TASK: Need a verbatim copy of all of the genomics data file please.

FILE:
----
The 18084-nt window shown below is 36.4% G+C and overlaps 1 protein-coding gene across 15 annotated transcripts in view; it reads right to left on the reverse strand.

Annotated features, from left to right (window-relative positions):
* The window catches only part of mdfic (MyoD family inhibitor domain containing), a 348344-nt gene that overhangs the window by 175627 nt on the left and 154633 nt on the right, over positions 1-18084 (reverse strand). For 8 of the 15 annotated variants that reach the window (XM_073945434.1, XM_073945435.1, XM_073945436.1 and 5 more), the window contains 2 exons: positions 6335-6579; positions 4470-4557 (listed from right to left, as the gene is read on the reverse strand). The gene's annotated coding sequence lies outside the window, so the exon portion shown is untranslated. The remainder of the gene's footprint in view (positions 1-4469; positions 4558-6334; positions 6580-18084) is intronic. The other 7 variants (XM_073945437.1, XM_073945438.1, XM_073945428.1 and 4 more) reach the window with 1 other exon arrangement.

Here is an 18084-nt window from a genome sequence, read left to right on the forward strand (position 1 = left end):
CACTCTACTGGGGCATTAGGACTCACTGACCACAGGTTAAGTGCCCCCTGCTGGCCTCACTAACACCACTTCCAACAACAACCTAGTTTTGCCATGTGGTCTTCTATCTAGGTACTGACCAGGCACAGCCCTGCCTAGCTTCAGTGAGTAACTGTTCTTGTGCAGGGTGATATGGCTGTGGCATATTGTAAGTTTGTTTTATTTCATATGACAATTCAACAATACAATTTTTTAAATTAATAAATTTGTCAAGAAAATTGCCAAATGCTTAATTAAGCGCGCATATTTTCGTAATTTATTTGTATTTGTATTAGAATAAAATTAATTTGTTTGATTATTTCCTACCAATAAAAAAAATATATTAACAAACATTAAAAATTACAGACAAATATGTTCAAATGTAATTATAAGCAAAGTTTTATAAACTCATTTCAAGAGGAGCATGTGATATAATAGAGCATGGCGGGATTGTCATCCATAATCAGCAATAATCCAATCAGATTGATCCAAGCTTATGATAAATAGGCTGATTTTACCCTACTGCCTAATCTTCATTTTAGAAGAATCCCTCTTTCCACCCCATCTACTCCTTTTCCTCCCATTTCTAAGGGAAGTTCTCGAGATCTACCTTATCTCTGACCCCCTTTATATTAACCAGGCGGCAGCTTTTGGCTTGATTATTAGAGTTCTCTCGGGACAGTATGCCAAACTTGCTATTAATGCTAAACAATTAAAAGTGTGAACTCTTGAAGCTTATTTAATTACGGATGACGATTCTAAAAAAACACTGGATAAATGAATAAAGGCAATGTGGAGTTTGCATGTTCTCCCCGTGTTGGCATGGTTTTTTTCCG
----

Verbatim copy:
The 18084-nt window shown below is 36.4% G+C and overlaps 1 protein-coding gene across 15 annotated transcripts in view; it reads right to left on the reverse strand.

Annotated features, from left to right (window-relative positions):
* The window catches only part of mdfic (MyoD family inhibitor domain containing), a 348344-nt gene that overhangs the window by 175627 nt on the left and 154633 nt on the right, over positions 1-18084 (reverse strand). For 8 of the 15 annotated variants that reach the window (XM_073945434.1, XM_073945435.1, XM_073945436.1 and 5 more), the window contains 2 exons: positions 6335-6579; positions 4470-4557 (listed from right to left, as the gene is read on the reverse strand). The gene's annotated coding sequence lies outside the window, so the exon portion shown is untranslated. The remainder of the gene's footprint in view (positions 1-4469; positions 4558-6334; positions 6580-18084) is intronic. The other 7 variants (XM_073945437.1, XM_073945438.1, XM_073945428.1 and 4 more) reach the window with 1 other exon arrangement.

Here is an 18084-nt window from a genome sequence, read left to right on the forward strand (position 1 = left end):
CACTCTACTGGGGCATTAGGACTCACTGACCACAGGTTAAGTGCCCCCTGCTGGCCTCACTAACACCACTTCCAACAACAACCTAGTTTTGCCATGTGGTCTTCTATCTAGGTACTGACCAGGCACAGCCCTGCCTAGCTTCAGTGAGTAACTGTTCTTGTGCAGGGTGATATGGCTGTGGCATATTGTAAGTTTGTTTTATTTCATATGACAATTCAACAATACAATTTTTTAAATTAATAAATTTGTCAAGAAAATTGCCAAATGCTTAATTAAGCGCGCATATTTTCGTAATTTATTTGTATTTGTATTAGAATAAAATTAATTTGTTTGATTATTTCCTACCAATAAAAAAAATATATTAACAAACATTAAAAATTACAGACAAATATGTTCAAATGTAATTATAAGCAAAGTTTTATAAACTCATTTCAAGAGGAGCATGTGATATAATAGAGCATGGCGGGATTGTCATCCATAATCAGCAATAATCCAATCAGATTGATCCAAGCTTATGATAAATAGGCTGATTTTACCCTACTGCCTAATCTTCATTTTAGAAGAATCCCTCTTTCCACCCCATCTACTCCTTTTCCTCCCATTTCTAAGGGAAGTTCTCGAGATCTACCTTATCTCTGACCCCCTTTATATTAACCAGGCGGCAGCTTTTGGCTTGATTATTAGAGTTCTCTCGGGACAGTATGCCAAACTTGCTATTAATGCTAAACAATTAAAAGTGTGAACTCTTGAAGCTTATTTAATTACGGATGACGATTCTAAAAAAACACTGGATAAATGAATAAAGGCAATGTGGAGTTTGCATGTTCTCCCCGTGTTGGCATGGTTTTTTTCCG